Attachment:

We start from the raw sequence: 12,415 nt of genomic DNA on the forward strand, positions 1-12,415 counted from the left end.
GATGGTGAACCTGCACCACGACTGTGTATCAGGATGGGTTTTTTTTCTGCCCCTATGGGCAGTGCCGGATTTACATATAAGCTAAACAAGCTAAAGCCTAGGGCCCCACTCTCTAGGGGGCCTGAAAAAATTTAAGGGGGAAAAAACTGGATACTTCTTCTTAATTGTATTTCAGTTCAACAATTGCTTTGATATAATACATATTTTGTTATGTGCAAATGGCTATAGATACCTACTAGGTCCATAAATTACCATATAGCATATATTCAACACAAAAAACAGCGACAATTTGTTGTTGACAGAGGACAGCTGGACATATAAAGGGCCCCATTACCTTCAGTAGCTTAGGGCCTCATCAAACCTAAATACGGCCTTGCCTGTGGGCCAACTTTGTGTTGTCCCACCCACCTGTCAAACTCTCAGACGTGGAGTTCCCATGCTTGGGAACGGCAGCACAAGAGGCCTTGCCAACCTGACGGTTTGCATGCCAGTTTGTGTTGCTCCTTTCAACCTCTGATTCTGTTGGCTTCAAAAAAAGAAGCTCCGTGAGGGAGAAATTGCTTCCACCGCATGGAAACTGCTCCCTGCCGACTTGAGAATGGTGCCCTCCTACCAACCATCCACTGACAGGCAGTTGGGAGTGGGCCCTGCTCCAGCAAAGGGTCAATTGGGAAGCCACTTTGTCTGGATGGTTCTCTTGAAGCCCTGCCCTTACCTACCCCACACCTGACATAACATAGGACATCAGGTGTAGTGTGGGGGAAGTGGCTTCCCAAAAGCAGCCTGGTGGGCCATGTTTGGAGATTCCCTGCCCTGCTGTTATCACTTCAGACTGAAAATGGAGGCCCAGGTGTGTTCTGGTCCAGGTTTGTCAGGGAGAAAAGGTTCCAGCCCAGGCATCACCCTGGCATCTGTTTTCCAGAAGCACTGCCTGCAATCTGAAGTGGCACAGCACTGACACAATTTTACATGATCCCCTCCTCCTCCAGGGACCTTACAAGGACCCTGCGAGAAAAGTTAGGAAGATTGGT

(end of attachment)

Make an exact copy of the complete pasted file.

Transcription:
We start from the raw sequence: 12,415 nt of genomic DNA on the forward strand, positions 1-12,415 counted from the left end.
GATGGTGAACCTGCACCACGACTGTGTATCAGGATGGGTTTTTTTTCTGCCCCTATGGGCAGTGCCGGATTTACATATAAGCTAAACAAGCTAAAGCCTAGGGCCCCACTCTCTAGGGGGCCTGAAAAAATTTAAGGGGGAAAAAACTGGATACTTCTTCTTAATTGTATTTCAGTTCAACAATTGCTTTGATATAATACATATTTTGTTATGTGCAAATGGCTATAGATACCTACTAGGTCCATAAATTACCATATAGCATATATTCAACACAAAAAACAGCGACAATTTGTTGTTGACAGAGGACAGCTGGACATATAAAGGGCCCCATTACCTTCAGTAGCTTAGGGCCTCATCAAACCTAAATACGGCCTTGCCTGTGGGCCAACTTTGTGTTGTCCCACCCACCTGTCAAACTCTCAGACGTGGAGTTCCCATGCTTGGGAACGGCAGCACAAGAGGCCTTGCCAACCTGACGGTTTGCATGCCAGTTTGTGTTGCTCCTTTCAACCTCTGATTCTGTTGGCTTCAAAAAAAGAAGCTCCGTGAGGGAGAAATTGCTTCCACCGCATGGAAACTGCTCCCTGCCGACTTGAGAATGGTGCCCTCCTACCAACCATCCACTGACAGGCAGTTGGGAGTGGGCCCTGCTCCAGCAAAGGGTCAATTGGGAAGCCACTTTGTCTGGATGGTTCTCTTGAAGCCCTGCCCTTACCTACCCCACACCTGACATAACATAGGACATCAGGTGTAGTGTGGGGGAAGTGGCTTCCCAAAAGCAGCCTGGTGGGCCATGTTTGGAGATTCCCTGCCCTGCTGTTATCACTTCAGACTGAAAATGGAGGCCCAGGTGTGTTCTGGTCCAGGTTTGTCAGGGAGAAAAGGTTCCAGCCCAGGCATCACCCTGGCATCTGTTTTCCAGAAGCACTGCCTGCAATCTGAAGTGGCACAGCACTGACACAATTTTACATGATCCCCTCCTCCTCCAGGGACCTTACAAGGACCCTGCGAGAAAAGTTAGGAAGATTGGT